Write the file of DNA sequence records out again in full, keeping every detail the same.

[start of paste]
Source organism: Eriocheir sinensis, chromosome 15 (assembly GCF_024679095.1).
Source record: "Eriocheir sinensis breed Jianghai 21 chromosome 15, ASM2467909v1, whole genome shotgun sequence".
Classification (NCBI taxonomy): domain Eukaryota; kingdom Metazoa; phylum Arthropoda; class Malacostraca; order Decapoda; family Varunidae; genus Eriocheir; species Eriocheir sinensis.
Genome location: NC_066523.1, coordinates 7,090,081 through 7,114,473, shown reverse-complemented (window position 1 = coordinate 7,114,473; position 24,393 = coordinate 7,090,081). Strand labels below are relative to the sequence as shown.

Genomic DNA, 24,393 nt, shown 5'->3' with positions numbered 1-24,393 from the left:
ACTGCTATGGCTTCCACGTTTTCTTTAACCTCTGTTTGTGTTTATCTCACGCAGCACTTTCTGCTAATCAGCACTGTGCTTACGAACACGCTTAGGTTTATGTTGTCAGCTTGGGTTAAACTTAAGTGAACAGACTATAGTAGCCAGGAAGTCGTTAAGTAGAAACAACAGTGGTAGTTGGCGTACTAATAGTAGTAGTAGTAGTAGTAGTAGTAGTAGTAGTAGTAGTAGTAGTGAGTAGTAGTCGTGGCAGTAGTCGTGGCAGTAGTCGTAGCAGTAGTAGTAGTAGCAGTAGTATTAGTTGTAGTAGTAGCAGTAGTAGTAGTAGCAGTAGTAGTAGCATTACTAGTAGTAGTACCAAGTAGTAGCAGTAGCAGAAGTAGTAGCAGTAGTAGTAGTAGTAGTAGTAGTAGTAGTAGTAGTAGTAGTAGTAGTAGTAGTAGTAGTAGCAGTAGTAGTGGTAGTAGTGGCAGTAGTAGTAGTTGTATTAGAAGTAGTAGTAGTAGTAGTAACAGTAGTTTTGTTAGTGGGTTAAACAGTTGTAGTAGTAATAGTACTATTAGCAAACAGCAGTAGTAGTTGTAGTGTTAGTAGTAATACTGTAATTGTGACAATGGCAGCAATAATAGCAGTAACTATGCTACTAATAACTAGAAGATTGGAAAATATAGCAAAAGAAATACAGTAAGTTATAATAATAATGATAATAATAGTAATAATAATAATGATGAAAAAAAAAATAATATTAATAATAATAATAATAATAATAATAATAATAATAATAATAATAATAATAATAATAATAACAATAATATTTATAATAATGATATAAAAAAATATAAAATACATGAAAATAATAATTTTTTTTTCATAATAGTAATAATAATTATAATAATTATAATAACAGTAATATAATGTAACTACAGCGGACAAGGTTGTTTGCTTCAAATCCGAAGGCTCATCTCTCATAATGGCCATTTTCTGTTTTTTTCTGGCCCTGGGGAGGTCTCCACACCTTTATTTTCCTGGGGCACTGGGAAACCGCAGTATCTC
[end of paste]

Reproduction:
Source organism: Eriocheir sinensis, chromosome 15 (assembly GCF_024679095.1).
Source record: "Eriocheir sinensis breed Jianghai 21 chromosome 15, ASM2467909v1, whole genome shotgun sequence".
Classification (NCBI taxonomy): domain Eukaryota; kingdom Metazoa; phylum Arthropoda; class Malacostraca; order Decapoda; family Varunidae; genus Eriocheir; species Eriocheir sinensis.
Genome location: NC_066523.1, coordinates 7,090,081 through 7,114,473, shown reverse-complemented (window position 1 = coordinate 7,114,473; position 24,393 = coordinate 7,090,081). Strand labels below are relative to the sequence as shown.

Genomic DNA, 24,393 nt, shown 5'->3' with positions numbered 1-24,393 from the left:
ACTGCTATGGCTTCCACGTTTTCTTTAACCTCTGTTTGTGTTTATCTCACGCAGCACTTTCTGCTAATCAGCACTGTGCTTACGAACACGCTTAGGTTTATGTTGTCAGCTTGGGTTAAACTTAAGTGAACAGACTATAGTAGCCAGGAAGTCGTTAAGTAGAAACAACAGTGGTAGTTGGCGTACTAATAGTAGTAGTAGTAGTAGTAGTAGTAGTAGTAGTAGTAGTAGTAGTGAGTAGTAGTCGTGGCAGTAGTCGTGGCAGTAGTCGTAGCAGTAGTAGTAGTAGCAGTAGTATTAGTTGTAGTAGTAGCAGTAGTAGTAGTAGCAGTAGTAGTAGCATTACTAGTAGTAGTACCAAGTAGTAGCAGTAGCAGAAGTAGTAGCAGTAGTAGTAGTAGTAGTAGTAGTAGTAGTAGTAGTAGTAGTAGTAGTAGTAGTAGTAGTAGCAGTAGTAGTGGTAGTAGTGGCAGTAGTAGTAGTTGTATTAGAAGTAGTAGTAGTAGTAGTAACAGTAGTTTTGTTAGTGGGTTAAACAGTTGTAGTAGTAATAGTACTATTAGCAAACAGCAGTAGTAGTTGTAGTGTTAGTAGTAATACTGTAATTGTGACAATGGCAGCAATAATAGCAGTAACTATGCTACTAATAACTAGAAGATTGGAAAATATAGCAAAAGAAATACAGTAAGTTATAATAATAATGATAATAATAGTAATAATAATAATGATGAAAAAAAAAATAATATTAATAATAATAATAATAATAATAATAATAATAATAATAATAATAATAATAATAATAATAACAATAATATTTATAATAATGATATAAAAAAATATAAAATACATGAAAATAATAATTTTTTTTTCATAATAGTAATAATAATTATAATAATTATAATAACAGTAATATAATGTAACTACAGCGGACAAGGTTGTTTGCTTCAAATCCGAAGGCTCATCTCTCATAATGGCCATTTTCTGTTTTTTTCTGGCCCTGGGGAGGTCTCCACACCTTTATTTTCCTGGGGCACTGGGAAACCGCAGTATCTC